RALEIGH — Gov. Roy Cooper and Attorney General Josh Stein, both Democrats, said Tuesday they’ve abandoned the state’s appeal of a court ruling that overturned North Carolina’s voter ID law.

GOP  leaders called the act a “politically motivated stunt.”

Cooper’s office sent a letter discharging outside counsel hired to appeal the case to the U.S. Supreme Court.

Legislative leaders were quick to respond.

“This is a publicity ploy,” said Rep. David Lewis, R-Harnett. Lewis is the current chairman of the House Rules Committee and chaired the House Elections Committee in 2013 when the law was passed.

Lewis said other lawyers representing the General Assembly will continue the appeal to the U.S. Supreme Court.

“The governor had no authority to dismiss lawyers that were representing the General Assembly,” Lewis said. “The governor knew that.”

“Roy Cooper’s and Josh Stein’s desperate and politically motivated stunt to derail North Carolina’s voter ID law is not only illegal, it also raises serious questions about whether they’ve allowed their own personal and political prejudices and conflicts of interest to cloud their professional judgment,” House Speaker Tim Moore, R-Cleveland, and Senate leader Phil Berger, R-Rockingham, said in a joint statement.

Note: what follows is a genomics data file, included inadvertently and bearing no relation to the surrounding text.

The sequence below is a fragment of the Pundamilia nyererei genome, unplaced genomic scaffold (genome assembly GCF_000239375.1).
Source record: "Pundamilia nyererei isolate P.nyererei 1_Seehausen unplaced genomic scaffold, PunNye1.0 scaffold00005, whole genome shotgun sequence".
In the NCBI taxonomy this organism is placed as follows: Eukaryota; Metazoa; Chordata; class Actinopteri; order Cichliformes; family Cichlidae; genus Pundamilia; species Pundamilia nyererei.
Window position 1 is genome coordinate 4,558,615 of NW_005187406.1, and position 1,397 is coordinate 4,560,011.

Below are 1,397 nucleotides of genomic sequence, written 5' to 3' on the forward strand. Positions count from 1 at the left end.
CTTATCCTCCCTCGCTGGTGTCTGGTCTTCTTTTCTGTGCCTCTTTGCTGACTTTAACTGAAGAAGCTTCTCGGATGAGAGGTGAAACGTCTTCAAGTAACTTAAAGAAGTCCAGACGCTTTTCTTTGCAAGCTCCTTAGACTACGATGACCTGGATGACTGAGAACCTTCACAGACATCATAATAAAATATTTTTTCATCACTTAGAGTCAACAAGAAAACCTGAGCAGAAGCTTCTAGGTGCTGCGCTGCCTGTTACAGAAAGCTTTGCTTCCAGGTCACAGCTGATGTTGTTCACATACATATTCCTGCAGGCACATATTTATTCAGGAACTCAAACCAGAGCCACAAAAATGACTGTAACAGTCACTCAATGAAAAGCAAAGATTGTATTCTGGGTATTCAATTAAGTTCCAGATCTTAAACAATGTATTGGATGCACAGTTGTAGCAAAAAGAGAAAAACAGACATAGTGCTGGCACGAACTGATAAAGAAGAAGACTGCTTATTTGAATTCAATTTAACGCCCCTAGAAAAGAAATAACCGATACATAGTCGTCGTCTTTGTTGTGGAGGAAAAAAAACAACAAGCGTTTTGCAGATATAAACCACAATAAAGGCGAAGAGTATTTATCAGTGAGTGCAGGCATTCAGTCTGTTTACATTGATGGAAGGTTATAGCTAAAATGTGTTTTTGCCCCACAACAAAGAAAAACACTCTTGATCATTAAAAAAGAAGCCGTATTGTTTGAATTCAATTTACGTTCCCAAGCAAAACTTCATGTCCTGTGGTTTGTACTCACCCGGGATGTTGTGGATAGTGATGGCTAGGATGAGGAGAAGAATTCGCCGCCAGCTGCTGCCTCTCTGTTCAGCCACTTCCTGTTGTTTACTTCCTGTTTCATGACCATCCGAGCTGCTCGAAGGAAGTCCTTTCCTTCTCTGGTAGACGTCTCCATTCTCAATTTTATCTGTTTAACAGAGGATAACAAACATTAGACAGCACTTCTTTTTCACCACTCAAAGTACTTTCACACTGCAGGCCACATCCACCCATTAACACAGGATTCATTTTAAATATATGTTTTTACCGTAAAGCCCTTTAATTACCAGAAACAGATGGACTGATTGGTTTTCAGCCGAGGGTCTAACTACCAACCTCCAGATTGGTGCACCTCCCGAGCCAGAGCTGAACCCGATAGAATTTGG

In a statement, Cooper said, “We need to make it easier for people to exercise their right to vote, not harder, and I will not continue to waste time and money appealing this unconstitutional law.”

A Republican-controlled General Assembly passed the law in 2013.

The 4th U.S. Circuit Court of Appeals on July 29, 2016, struck down four other provisions of the 2013 election law: shortening the duration of the early voting period; eliminating same-day registration during early voting; eliminating voting by residents who aren’t in their home precincts; and eliminating an early registration program for teenagers not yet old enough to vote.

The ruling overturned an opinion by U.S. District Judge Thomas Schroeder, who had upheld the election law provisions. The three-judge appeals panel said the federal district court “missed the forest in carefully surveying the many trees.” It viewed the five provisions of the 2013 law in light of the state’s previous history of voter discrimination.